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Ser165 in the second transmembrane region of the Kir2.1 channel determines its susceptibility to blockade by intracellular Mg2+.

Yuichiro Fujiwara, Yoshihiro Kubo

J. Gen. Physiol., 2002 Nov , 120, 677-93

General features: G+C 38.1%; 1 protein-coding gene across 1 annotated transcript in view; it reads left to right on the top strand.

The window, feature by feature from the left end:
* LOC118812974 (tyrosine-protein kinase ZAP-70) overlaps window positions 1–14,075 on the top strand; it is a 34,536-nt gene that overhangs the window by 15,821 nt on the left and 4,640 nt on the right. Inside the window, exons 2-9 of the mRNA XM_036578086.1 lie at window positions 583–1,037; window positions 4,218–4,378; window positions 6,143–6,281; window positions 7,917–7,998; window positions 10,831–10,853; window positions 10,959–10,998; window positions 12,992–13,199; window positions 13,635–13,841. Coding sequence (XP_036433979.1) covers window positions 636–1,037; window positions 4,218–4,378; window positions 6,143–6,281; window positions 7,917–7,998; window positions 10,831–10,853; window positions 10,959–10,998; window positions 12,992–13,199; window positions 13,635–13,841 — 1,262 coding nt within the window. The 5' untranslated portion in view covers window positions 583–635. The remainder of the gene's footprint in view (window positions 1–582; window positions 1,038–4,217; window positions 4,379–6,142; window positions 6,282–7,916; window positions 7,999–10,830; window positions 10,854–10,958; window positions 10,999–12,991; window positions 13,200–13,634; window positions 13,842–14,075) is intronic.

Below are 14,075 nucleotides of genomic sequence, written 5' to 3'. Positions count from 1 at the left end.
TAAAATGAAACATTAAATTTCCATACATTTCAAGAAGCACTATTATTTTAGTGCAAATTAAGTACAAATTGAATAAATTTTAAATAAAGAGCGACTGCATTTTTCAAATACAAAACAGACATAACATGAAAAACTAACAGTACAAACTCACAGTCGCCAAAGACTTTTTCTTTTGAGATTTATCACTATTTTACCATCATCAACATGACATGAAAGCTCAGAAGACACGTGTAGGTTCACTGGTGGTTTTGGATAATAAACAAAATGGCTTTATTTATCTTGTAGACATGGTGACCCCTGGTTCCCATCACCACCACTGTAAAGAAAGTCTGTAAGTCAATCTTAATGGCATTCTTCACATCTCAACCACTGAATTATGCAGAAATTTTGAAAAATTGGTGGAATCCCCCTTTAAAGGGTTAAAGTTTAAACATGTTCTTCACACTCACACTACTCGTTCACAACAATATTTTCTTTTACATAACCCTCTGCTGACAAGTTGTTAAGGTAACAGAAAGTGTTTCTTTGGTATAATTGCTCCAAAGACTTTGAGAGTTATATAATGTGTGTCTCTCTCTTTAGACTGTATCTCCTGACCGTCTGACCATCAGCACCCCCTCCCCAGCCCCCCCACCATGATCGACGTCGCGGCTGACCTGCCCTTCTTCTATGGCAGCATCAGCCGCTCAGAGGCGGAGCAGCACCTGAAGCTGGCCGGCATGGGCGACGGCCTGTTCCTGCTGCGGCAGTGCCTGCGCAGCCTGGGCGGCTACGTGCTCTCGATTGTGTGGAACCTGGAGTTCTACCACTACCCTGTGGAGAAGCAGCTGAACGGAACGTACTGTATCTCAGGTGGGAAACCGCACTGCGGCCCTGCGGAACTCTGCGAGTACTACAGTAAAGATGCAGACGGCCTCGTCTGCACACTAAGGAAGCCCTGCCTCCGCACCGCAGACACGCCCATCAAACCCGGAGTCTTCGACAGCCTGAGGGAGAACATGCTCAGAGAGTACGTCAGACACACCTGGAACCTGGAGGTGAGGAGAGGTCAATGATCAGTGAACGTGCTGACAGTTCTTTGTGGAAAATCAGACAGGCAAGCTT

The strong inward rectification of Kir2.1 currents is reportedly due to blockade of the outward current by cytoplasmic magnesium (Mg(2+)(i)) and polyamines, and is known to be determined in part by three negatively charged amino acid residues: Asp172, Glu224, and Glu299 (D172, E224, E299). Our aim was to identify additional sites contributing to the inward rectification of Kir2.1 currents. To accomplish this, we introduced into wild-type Kir2.1 and its D172N and D172N & E224G & E299S mutants various point mutations selected on the basis of a comparison of the sequences of Kir2.1 and the weak rectifier sWIRK. By analyzing macroscopic currents recorded from Xenopus oocytes using two-electrode voltage clamp, we determined that S165L mutation decreases inward rectification, especially with the triple mutant. The susceptibility to blockade by intracellular blockers was examined using HEK293 transfectants and the inside-out patch clamp configuration. The sensitivity to spermine was significantly diminished in the D172N and triple mutant, but not the S165L mutant. Both the S165L and D172N mutants were less susceptible to blockade by Mg(2+)(i) than the wild-type channel, and the susceptibility was still lower in the D172N & S165L double mutant. These results suggest that S165 is situated deeper into the pore from inside than D172, where it is accessible to Mg(2+)(i) but not to spermine. The single channel conductance of the D172N mutant was similar to that of the wild-type Kir2.1, whereas the conductance of the S165L mutant was significantly lower. Permeation by extracellular Rb+ (Rb(+)(o)) was dramatically increased by S165L mutation, but was increased only slightly by D172N mutation. By contrast, the Rb+/K+ permeability ratio was increased equally by D172N and S165L mutation. We therefore propose that S165 forms the narrowest part of the Kir2.1 pore, where both extracellular and intracellular blockers plug the permeation pathway.